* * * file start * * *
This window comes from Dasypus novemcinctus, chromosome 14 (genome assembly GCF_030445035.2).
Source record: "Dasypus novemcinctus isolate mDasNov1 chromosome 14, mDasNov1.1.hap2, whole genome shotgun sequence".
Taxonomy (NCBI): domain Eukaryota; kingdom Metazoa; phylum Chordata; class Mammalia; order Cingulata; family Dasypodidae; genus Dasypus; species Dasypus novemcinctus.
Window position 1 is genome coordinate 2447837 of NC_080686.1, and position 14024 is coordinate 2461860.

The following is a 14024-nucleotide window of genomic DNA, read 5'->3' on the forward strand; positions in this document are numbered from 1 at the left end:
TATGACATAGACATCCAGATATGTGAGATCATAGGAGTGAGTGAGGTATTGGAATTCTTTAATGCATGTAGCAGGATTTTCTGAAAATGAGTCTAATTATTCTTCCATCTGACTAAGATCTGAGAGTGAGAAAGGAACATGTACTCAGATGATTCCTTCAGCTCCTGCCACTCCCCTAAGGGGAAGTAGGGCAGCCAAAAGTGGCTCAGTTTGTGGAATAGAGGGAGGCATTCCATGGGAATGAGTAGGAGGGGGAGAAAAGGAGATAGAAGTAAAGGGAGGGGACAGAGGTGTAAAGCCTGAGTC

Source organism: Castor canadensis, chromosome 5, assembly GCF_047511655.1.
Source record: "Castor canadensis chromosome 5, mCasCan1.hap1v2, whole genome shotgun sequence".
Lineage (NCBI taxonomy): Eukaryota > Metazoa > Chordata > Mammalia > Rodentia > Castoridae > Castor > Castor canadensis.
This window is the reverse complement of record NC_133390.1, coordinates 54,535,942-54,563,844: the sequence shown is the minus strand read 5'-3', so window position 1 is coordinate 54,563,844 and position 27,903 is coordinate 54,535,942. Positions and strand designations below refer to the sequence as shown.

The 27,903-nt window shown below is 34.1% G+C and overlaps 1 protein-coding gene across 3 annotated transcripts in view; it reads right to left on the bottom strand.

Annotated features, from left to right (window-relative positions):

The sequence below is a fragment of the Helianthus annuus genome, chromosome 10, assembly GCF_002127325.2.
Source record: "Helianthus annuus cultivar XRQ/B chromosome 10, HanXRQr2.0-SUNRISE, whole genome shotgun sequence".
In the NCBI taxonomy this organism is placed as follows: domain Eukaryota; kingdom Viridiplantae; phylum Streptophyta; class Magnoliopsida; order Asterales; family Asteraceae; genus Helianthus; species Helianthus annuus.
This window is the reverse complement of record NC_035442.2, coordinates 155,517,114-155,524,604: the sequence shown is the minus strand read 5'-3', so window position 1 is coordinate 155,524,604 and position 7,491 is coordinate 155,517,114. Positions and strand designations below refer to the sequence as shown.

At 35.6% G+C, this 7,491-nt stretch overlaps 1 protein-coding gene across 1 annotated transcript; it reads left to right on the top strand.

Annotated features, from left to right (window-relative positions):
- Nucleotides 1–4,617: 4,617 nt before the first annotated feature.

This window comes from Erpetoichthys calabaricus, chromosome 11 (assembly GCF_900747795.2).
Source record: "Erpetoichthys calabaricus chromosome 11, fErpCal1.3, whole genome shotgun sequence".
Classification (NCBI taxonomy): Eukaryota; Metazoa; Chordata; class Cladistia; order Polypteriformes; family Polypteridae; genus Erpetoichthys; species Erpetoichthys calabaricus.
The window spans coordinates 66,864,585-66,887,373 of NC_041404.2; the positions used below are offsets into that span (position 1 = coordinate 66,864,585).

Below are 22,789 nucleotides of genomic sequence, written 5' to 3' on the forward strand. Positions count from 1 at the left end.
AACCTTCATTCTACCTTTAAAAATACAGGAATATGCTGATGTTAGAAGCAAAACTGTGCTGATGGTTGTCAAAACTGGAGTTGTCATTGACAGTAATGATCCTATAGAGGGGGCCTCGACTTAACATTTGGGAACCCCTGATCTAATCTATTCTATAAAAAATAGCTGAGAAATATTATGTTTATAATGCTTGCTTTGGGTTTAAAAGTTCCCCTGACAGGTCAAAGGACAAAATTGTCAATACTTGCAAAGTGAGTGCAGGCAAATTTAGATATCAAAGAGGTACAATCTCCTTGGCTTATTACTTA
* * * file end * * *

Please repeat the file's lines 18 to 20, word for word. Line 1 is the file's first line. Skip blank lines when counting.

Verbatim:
Annotated features, from left to right (window-relative positions):
- Nucleotides 1–4,617: 4,617 nt before the first annotated feature.

This window comes from Erpetoichthys calabaricus, chromosome 11 (assembly GCF_900747795.2).